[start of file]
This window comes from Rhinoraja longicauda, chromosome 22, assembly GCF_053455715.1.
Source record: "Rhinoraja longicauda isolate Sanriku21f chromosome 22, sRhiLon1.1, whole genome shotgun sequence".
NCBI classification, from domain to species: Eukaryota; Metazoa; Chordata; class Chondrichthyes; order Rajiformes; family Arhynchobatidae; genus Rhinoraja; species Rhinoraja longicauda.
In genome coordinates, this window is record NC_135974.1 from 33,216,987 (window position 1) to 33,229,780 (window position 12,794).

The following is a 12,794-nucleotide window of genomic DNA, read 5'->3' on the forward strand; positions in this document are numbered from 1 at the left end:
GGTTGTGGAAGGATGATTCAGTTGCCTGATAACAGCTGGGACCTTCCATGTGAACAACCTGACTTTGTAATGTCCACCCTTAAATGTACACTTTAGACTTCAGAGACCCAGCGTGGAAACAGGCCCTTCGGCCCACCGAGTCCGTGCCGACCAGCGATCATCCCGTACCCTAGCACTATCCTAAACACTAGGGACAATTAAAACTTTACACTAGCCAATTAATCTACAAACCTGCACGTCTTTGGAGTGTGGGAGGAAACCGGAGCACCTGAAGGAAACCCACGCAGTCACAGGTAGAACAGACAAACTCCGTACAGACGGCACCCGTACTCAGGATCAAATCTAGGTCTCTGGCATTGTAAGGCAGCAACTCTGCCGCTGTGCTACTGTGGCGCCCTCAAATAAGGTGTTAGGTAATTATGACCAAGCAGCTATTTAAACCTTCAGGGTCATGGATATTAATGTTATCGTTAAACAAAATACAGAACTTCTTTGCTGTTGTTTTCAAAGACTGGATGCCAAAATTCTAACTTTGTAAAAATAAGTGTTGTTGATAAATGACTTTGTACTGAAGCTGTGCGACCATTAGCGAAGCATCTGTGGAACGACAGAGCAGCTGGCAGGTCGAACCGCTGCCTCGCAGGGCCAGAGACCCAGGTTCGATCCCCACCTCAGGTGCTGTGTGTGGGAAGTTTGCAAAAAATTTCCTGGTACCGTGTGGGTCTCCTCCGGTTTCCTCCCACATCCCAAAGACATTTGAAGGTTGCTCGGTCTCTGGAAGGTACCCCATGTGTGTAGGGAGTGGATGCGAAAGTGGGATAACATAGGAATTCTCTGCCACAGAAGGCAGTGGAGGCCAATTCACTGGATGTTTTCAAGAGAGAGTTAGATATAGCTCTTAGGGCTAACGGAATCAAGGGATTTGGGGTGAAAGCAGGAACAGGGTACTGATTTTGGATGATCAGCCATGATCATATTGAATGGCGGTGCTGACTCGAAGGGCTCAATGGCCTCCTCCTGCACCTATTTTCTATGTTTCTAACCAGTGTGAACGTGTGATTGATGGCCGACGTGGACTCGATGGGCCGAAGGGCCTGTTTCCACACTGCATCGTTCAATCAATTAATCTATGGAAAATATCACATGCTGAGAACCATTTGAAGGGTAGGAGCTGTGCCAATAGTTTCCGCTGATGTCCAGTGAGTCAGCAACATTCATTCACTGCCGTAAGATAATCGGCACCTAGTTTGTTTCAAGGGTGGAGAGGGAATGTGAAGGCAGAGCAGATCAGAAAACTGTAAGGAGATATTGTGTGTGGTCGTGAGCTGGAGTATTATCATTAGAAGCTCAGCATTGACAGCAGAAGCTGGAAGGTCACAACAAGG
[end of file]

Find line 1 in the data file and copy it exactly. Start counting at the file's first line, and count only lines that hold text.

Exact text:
This window comes from Rhinoraja longicauda, chromosome 22, assembly GCF_053455715.1.